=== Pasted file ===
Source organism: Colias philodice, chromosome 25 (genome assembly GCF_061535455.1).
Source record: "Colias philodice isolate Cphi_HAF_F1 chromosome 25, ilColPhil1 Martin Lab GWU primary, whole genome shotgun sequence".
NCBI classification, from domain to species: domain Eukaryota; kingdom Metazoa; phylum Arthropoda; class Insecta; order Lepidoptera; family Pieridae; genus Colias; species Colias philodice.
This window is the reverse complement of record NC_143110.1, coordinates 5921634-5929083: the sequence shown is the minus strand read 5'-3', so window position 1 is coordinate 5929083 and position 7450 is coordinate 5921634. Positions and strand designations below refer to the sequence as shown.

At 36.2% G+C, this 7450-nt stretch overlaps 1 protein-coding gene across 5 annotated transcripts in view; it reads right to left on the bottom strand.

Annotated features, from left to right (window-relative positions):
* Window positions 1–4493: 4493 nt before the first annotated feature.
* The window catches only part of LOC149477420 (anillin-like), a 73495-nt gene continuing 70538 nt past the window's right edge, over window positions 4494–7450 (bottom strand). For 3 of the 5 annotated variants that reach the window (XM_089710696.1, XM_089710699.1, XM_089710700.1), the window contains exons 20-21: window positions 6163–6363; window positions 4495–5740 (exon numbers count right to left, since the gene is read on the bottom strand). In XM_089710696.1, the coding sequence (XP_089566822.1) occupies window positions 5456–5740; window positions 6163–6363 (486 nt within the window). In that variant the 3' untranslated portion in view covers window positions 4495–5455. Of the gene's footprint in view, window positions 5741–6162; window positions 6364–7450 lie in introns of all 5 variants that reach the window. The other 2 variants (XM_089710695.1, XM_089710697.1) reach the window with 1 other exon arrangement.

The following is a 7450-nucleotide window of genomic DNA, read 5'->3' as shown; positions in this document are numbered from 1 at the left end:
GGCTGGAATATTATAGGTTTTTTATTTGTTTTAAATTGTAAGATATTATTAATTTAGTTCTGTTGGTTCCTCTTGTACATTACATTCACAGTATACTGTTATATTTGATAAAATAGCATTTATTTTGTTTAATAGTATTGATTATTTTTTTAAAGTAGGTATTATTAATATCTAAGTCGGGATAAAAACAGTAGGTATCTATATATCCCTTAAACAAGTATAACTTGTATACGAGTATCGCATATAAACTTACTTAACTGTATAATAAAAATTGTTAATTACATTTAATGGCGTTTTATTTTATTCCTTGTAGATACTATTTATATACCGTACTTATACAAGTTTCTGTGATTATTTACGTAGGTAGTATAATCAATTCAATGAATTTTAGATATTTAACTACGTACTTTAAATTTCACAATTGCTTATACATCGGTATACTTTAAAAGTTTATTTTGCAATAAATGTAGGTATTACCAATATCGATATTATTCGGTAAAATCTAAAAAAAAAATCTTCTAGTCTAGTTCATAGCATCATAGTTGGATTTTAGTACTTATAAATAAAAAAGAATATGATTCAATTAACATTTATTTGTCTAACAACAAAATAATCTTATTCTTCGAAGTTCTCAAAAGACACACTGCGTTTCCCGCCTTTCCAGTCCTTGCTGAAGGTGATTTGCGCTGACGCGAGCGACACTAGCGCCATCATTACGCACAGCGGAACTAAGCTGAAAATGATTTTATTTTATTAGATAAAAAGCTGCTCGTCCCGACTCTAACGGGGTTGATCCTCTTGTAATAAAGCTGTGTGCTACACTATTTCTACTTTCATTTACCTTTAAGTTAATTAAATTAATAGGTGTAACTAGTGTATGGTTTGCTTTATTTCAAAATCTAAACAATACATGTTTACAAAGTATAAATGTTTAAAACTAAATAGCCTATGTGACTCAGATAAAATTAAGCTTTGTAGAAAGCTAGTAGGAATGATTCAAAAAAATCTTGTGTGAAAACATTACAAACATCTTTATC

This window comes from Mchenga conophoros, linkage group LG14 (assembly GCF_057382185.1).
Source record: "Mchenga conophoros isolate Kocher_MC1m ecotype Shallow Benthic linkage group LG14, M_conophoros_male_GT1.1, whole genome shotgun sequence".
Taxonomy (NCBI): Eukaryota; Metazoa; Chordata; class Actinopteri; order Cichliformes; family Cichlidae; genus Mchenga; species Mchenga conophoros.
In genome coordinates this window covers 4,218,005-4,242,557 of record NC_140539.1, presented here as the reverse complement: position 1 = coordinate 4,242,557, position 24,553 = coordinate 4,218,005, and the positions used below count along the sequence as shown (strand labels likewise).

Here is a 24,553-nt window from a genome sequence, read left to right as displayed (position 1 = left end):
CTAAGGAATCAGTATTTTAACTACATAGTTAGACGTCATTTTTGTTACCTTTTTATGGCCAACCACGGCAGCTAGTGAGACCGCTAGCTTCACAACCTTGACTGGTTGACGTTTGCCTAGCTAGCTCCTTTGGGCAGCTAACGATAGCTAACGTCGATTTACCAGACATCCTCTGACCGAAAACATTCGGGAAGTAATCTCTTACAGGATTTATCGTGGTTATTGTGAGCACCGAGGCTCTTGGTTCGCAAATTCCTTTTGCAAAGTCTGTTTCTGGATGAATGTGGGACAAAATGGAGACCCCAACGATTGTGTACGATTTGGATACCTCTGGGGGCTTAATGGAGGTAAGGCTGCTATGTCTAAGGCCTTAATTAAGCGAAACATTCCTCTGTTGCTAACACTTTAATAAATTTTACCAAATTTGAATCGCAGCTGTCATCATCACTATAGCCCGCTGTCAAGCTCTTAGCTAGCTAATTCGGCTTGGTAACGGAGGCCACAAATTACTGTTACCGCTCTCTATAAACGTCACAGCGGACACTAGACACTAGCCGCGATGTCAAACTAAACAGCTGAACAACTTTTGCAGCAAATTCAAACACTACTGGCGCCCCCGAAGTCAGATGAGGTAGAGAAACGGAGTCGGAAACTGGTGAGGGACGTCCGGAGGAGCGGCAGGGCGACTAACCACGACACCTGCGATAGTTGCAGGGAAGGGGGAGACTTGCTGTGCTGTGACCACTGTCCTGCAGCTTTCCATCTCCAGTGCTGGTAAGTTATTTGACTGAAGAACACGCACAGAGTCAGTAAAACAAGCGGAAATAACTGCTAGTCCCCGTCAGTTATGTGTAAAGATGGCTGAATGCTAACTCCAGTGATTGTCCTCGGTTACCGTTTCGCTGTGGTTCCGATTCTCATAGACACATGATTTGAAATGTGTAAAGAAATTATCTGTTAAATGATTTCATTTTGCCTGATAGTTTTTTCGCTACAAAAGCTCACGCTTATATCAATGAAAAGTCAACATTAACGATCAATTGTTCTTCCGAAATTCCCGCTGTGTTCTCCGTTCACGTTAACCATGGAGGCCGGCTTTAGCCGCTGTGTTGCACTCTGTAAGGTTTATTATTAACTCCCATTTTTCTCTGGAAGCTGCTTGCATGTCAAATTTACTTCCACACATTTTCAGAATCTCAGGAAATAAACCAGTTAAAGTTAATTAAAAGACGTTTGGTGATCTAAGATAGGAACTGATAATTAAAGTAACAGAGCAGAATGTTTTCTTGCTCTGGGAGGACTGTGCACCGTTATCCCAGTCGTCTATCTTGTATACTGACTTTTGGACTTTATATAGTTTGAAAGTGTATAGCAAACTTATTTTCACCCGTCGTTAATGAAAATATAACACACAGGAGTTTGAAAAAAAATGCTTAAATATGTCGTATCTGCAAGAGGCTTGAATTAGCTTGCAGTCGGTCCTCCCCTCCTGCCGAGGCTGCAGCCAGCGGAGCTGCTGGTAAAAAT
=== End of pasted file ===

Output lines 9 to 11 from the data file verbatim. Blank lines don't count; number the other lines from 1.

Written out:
The following is a 7450-nucleotide window of genomic DNA, read 5'->3' as shown; positions in this document are numbered from 1 at the left end:
GGCTGGAATATTATAGGTTTTTTATTTGTTTTAAATTGTAAGATATTATTAATTTAGTTCTGTTGGTTCCTCTTGTACATTACATTCACAGTATACTGTTATATTTGATAAAATAGCATTTATTTTGTTTAATAGTATTGATTATTTTTTTAAAGTAGGTATTATTAATATCTAAGTCGGGATAAAAACAGTAGGTATCTATATATCCCTTAAACAAGTATAACTTGTATACGAGTATCGCATATAAACTTACTTAACTGTATAATAAAAATTGTTAATTACATTTAATGGCGTTTTATTTTATTCCTTGTAGATACTATTTATATACCGTACTTATACAAGTTTCTGTGATTATTTACGTAGGTAGTATAATCAATTCAATGAATTTTAGATATTTAACTACGTACTTTAAATTTCACAATTGCTTATACATCGGTATACTTTAAAAGTTTATTTTGCAATAAATGTAGGTATTACCAATATCGATATTATTCGGTAAAATCTAAAAAAAAAATCTTCTAGTCTAGTTCATAGCATCATAGTTGGATTTTAGTACTTATAAATAAAAAAGAATATGATTCAATTAACATTTATTTGTCTAACAACAAAATAATCTTATTCTTCGAAGTTCTCAAAAGACACACTGCGTTTCCCGCCTTTCCAGTCCTTGCTGAAGGTGATTTGCGCTGACGCGAGCGACACTAGCGCCATCATTACGCACAGCGGAACTAAGCTGAAAATGATTTTATTTTATTAGATAAAAAGCTGCTCGTCCCGACTCTAACGGGGTTGATCCTCTTGTAATAAAGCTGTGTGCTACACTATTTCTACTTTCATTTACCTTTAAGTTAATTAAATTAATAGGTGTAACTAGTGTATGGTTTGCTTTATTTCAAAATCTAAACAATACATGTTTACAAAGTATAAATGTTTAAAACTAAATAGCCTATGTGACTCAGATAAAATTAAGCTTTGTAGAAAGCTAGTAGGAATGATTCAAAAAAATCTTGTGTGAAAACATTACAAACATCTTTATC

This window comes from Mchenga conophoros, linkage group LG14 (assembly GCF_057382185.1).